Better Mental Health Education in Bay Area Schools
This petition had 313 supporters
We are a group of four sophomores. But we are more than that, we are a group of young people with a passion for change. Sparked by our school project, we are ready to finally end the stigma surrounding mental illness. Mental illness has affected us, our families, our friends, and our whole worlds. We don't want to give the stigma that kind of power anymore. By campaigning to educate more about mental illness, we can make a difference.
According to the National Institute of Mental Health, one in five adolescents in the United States struggles with a mental illness. However, there are deep rooted stigmas in our society about mental illness which cause people to fear to speak about the issue. The negative connotations surrounding seeing a therapist and taking medication for a mental illness need to be addressed. These stigmas cause an atmosphere of secrecy and shame which no person deserves to feel when suffering from something outside of one's control. Unfortunately, due to stigma, the majority of people believe that mental illnesses are not a legitimate medical concern. A mental illness is not any less important than a broken arm, or asthma. Mental illnesses can be well managed with education, therapy, and medication. Much like you wouldn’t try to deprive a child with a broken arm a cast, why would you try to cover up a child’s mental illness?
The societal shaming starts at a very young age. For example, in “Study: Impact of unaddressed mental health issues on students is severe,” from The Washington Post, the study reveals that 70% of the children with mental illnesses were exhibiting symptoms of their illness before second grade. But the problems aren’t identified until middle school, at the earliest. The children spend years struggling under the weight of their illness and the stigma surrounding it, trying to fight against the lack of knowledge from their peers and teachers:
"I wish more people understood that going to a psychologist does not mean that I'm weird or different, or that something is wrong with me. To me, a psychologist is just someone I can talk to that might have ideas to help me." ~5th Grade Bay Area Student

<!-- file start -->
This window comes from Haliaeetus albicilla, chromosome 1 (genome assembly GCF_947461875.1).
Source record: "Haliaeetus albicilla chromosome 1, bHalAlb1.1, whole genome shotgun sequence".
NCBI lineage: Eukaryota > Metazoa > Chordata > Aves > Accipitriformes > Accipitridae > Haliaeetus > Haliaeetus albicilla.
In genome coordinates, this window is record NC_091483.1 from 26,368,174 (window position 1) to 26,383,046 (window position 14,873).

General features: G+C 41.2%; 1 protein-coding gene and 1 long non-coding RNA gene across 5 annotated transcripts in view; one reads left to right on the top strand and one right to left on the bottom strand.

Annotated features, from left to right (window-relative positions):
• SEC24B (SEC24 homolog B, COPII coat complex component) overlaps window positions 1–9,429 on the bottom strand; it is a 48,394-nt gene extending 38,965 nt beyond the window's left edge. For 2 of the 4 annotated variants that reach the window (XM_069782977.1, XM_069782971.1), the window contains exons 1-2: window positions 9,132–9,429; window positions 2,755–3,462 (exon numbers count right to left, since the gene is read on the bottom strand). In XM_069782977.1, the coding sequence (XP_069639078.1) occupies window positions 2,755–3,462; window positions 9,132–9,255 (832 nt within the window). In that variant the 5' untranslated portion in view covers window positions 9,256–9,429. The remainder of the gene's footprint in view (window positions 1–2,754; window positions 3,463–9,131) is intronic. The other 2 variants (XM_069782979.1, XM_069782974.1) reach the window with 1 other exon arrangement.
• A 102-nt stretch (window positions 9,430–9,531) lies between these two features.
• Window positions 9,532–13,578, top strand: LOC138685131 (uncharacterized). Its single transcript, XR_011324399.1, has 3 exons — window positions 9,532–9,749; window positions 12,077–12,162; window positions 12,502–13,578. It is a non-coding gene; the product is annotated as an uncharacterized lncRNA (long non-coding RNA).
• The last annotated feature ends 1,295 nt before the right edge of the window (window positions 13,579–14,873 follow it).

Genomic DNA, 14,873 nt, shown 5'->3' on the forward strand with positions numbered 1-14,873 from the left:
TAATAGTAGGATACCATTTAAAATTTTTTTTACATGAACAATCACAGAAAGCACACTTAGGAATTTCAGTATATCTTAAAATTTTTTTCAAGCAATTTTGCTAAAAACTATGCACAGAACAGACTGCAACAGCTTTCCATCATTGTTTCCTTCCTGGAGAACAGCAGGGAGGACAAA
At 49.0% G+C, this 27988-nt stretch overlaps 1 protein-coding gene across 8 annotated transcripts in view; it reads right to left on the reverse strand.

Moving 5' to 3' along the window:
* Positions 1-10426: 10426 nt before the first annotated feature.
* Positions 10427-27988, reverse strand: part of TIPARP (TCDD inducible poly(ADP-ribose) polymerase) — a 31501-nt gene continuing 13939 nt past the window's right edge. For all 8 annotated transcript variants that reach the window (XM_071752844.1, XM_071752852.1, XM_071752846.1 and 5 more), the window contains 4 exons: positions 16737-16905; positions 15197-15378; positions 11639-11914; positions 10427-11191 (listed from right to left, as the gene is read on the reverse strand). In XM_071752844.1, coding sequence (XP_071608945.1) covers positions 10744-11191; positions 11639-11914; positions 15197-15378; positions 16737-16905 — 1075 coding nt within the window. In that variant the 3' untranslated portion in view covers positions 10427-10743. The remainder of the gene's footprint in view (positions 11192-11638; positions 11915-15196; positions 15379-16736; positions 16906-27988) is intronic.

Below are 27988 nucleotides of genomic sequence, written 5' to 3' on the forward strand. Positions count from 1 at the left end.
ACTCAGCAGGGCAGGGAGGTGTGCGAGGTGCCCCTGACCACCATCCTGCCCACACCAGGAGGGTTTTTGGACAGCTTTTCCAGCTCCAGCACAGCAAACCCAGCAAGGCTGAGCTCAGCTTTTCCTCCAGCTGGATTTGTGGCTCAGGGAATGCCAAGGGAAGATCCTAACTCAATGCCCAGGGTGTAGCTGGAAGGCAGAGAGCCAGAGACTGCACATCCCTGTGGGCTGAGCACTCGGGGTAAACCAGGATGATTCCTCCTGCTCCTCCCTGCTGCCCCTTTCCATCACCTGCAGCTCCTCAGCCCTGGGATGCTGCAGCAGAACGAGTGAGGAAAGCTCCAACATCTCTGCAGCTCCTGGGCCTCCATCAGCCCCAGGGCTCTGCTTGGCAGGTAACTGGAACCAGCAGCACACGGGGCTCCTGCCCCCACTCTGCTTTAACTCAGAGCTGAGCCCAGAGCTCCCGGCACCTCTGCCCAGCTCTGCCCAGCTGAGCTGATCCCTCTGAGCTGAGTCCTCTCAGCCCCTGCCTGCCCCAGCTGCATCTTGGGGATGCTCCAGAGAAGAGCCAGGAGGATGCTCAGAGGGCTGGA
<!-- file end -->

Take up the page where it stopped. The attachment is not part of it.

This is the kind of insight that the rest of our country needs to understand. If schools provided a more comprehensive mental illness education program that spans from elementary to high school, we could reduce the shame and stigma associated with mental illness. One in five students have a diagnosable mental illness, yet, according to the National Alliance for Mental Illness, only 20 percent of those receive treatment. Schools cannot shy away from anxiety and depression and ignore the fact that many of their students live with those every day. Currently, mental health education is severely lacking in most schools. Either the illnesses are skipped entirely in health classes of programs, or are barely touched on in the school curriculum. The current U.S. Mental Health in Schools Act of 2015, which can be found on www.congress.gov mandates that schools have a program in place to help children dealing with “trauma and violence,” but does not have any specific requirements about what must be taught to the other students, including the ones who do not struggle with mental illnesses.Within California, we have the Mental Health Services Act, also known as Proposition 63, which was voted on in 2004. According to the website of the California Department of Education, this act supposedly does what we want to do. It claims to work on destigmatization, and talks about the benefits of mental health education. However, given the immense power the stigma still has, the Mental Health Services Act (MHSA) is not being implemented to its full capacity.
Therefore we are asking you, education representatives of the OUSD, CAIS, SRVUSD, the California Governor, and the U.S. Secretary of Education, as people who have the power to change this, to include better and more comprehensive mental illness education in schools by enforcing and growing the MHSA, which we already have. By adding more information on mental illnesses and how to manage them to the health curriculum beginning in elementary school, as well as teaching how to de-stigmatize these illnesses, we can help the nine million California students understand that they are not alone if they have a mental illness, and that they do not need to hide what they are struggling with. In erasing the stigma through education and awareness, we can truly change the world for the better.
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